Quick one on the real election
There has been a lot of recrimination on Twitter due to the musician, Brymo’s misguided tweets. I won’t join issues with Mr Brymo except to mention that as a Tinubu supporter, he is simply doing what I have said, so many times, would be done by Tinubu supporters, which is ethnicise the elections.
What I want to talk about very briefly before returning to the book I’m reading is the tendency for Nigerians, in general, to keep behaving like our country’s civil war did not end 52 years ago.
Igbo people in Nigeria are generally treated like we are all fifth columnists who secretly support Biafra. This ahistorical view completely ignores that even during the war, there were Igbo people, Ukpabi Asika and Ike Nwachukwu as examples, that fought for Nigeria. It ignores the fact that many contemporary Igbo like myself have very loudly been pan-Nigerian. For the record (again), here is my view re Biafra: I am Igbo. I am fully aware of the history of my people, but I know that we are better off in Nigeria for geopolitical reasons that have not changed. Heck, I’d rather be from the same country as Tunde Leye and Rufai Ahmed, than as Oscar.
Having said all of that, we must tell ourselves some hard truths. The function of a Westphalian nation-state is to better the lives of the majority of the people within its borders.
Has Nigeria achieved that? Not at all.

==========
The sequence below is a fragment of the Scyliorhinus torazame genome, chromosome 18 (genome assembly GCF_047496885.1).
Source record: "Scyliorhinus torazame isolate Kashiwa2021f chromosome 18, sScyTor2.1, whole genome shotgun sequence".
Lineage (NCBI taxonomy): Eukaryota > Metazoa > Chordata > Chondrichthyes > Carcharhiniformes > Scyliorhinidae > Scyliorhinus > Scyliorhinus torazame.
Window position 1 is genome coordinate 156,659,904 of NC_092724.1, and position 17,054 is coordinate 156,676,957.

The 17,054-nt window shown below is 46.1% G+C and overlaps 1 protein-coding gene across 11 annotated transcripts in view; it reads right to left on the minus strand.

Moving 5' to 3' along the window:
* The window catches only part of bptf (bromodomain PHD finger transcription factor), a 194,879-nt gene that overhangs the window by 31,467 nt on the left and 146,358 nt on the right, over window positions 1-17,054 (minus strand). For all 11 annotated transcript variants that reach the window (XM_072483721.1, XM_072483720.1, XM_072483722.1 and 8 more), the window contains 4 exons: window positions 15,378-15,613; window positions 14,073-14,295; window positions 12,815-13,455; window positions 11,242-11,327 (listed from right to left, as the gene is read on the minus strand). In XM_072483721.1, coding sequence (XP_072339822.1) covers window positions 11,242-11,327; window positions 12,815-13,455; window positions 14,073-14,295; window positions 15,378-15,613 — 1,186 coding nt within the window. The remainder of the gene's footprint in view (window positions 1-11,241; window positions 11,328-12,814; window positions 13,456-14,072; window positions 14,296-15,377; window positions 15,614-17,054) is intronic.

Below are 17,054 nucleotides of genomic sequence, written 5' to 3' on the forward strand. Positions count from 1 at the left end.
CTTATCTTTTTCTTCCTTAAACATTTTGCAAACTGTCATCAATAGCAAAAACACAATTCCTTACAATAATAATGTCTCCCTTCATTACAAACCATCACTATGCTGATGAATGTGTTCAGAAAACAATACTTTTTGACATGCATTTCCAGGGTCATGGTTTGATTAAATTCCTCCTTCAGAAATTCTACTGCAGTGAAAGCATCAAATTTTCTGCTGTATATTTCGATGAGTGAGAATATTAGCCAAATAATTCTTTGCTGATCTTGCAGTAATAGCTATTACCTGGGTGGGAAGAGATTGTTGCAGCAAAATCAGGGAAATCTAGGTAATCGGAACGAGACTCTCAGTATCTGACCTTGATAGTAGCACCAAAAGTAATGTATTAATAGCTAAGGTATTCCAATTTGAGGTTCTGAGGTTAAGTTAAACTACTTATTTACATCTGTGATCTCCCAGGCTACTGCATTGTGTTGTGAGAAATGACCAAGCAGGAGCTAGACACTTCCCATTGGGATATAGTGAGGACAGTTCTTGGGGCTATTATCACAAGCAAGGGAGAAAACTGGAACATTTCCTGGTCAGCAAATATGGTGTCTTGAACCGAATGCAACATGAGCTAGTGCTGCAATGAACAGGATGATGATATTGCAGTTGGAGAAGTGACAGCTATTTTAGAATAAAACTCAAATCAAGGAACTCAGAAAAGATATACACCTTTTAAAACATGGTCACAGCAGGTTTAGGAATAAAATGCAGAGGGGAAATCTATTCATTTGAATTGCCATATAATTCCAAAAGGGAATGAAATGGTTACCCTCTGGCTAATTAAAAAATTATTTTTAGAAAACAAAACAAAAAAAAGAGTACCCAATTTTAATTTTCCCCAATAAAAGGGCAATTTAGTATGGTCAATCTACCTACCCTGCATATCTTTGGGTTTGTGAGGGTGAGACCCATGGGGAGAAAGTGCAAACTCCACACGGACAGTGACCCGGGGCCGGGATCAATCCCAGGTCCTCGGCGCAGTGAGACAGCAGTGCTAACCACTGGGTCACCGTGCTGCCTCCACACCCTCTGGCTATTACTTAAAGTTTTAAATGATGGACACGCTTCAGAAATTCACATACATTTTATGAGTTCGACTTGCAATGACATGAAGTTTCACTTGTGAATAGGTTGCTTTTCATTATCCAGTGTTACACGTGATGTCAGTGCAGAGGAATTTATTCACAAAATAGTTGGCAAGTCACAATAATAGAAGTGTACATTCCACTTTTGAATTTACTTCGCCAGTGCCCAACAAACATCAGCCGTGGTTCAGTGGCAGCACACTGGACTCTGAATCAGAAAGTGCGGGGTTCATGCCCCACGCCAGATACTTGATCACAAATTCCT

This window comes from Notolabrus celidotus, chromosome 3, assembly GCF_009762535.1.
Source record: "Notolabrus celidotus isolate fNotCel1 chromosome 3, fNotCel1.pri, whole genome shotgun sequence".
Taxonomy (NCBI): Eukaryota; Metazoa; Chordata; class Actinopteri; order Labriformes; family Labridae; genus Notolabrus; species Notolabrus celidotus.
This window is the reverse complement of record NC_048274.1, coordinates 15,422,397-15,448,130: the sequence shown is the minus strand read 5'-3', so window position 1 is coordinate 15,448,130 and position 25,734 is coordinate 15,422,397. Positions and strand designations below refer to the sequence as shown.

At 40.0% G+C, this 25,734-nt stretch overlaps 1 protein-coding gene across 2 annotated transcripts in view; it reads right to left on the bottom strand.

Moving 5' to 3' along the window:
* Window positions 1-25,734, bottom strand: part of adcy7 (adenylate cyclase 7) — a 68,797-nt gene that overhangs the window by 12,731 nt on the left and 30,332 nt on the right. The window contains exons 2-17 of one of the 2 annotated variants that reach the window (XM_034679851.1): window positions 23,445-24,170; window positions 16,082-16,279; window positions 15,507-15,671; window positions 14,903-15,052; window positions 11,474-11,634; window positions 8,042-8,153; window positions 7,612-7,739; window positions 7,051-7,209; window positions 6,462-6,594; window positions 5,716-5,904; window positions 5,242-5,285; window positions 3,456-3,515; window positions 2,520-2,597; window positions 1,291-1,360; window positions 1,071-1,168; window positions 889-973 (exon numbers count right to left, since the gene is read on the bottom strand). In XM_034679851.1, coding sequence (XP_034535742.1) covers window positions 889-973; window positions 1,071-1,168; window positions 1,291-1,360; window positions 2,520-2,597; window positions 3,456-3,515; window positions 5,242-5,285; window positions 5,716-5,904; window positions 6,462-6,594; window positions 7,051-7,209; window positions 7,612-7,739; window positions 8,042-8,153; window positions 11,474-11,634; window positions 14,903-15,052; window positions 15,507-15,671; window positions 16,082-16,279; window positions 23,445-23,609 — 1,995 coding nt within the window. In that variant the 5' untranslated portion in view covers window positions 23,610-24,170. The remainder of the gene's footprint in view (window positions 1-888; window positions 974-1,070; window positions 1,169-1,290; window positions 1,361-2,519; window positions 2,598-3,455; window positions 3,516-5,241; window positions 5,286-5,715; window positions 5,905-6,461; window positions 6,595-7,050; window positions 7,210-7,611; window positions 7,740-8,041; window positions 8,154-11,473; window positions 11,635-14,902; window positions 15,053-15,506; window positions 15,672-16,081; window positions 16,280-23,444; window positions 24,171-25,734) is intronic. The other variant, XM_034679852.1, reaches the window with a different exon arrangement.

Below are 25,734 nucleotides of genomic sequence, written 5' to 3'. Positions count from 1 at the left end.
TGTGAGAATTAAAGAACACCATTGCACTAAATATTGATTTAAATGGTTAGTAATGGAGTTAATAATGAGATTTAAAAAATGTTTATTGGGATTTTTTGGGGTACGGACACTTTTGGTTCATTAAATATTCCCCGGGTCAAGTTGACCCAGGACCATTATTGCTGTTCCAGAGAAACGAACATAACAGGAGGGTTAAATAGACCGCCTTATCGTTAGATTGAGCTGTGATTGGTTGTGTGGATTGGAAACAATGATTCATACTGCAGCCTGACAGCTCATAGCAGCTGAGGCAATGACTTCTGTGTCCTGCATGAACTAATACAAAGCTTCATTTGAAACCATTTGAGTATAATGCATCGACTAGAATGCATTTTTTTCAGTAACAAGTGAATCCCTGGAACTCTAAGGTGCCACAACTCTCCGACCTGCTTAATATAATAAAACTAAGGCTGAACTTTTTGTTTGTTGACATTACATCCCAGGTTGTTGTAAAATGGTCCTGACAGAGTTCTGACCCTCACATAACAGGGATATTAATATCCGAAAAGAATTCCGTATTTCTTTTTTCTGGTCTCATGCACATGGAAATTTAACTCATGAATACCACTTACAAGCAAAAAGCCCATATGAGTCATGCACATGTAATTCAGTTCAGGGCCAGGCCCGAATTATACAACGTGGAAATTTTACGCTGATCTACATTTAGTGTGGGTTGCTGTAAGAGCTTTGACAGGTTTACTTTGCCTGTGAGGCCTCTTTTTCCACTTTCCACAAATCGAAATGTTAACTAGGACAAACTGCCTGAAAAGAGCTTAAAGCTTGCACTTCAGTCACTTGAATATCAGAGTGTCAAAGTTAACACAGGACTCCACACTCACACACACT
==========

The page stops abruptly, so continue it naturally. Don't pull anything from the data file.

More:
Can Nigeria achieve that? Not as it is presently constituted, which is why except for my opposition to the APC, I’m not invested in the outcome of next month’s elections.
Simply putting a new lick of paint over a rotten structure changes nothing. Nigeria has to change.
This brings me back to Brymo and the APC’s apparent divide-and-conquer electoral strategy. Is it any surprise that the cleric who made a very incendiary sermon a few days ago supports the APC?
For the record, and briefly, people are focusing on his comments about the presidential elections, and it must be said that some Northern Muslims have called him out. But the man’s comments about Gombe, Kaduna and Plateau are more dangerous, which brings me to the key issue in these elections: Nigeria cannot change without a long, hard, bitter and honest discussion.
And yes, part of that discussion must include whether we want to remain together in this union thrust upon us in 1914.
If we do not want to remain, then it is better we go our separate ways. However, if we agree to remain, it has to be on terms that are satisfactory to everyone within the geographical space. By default, this would mean weakening Abuja so the various constituent parts of the country can breathe without stepping on one another’s toes. That is the only way we’ll have peace and progress. There is no other way forward.
Happy new year.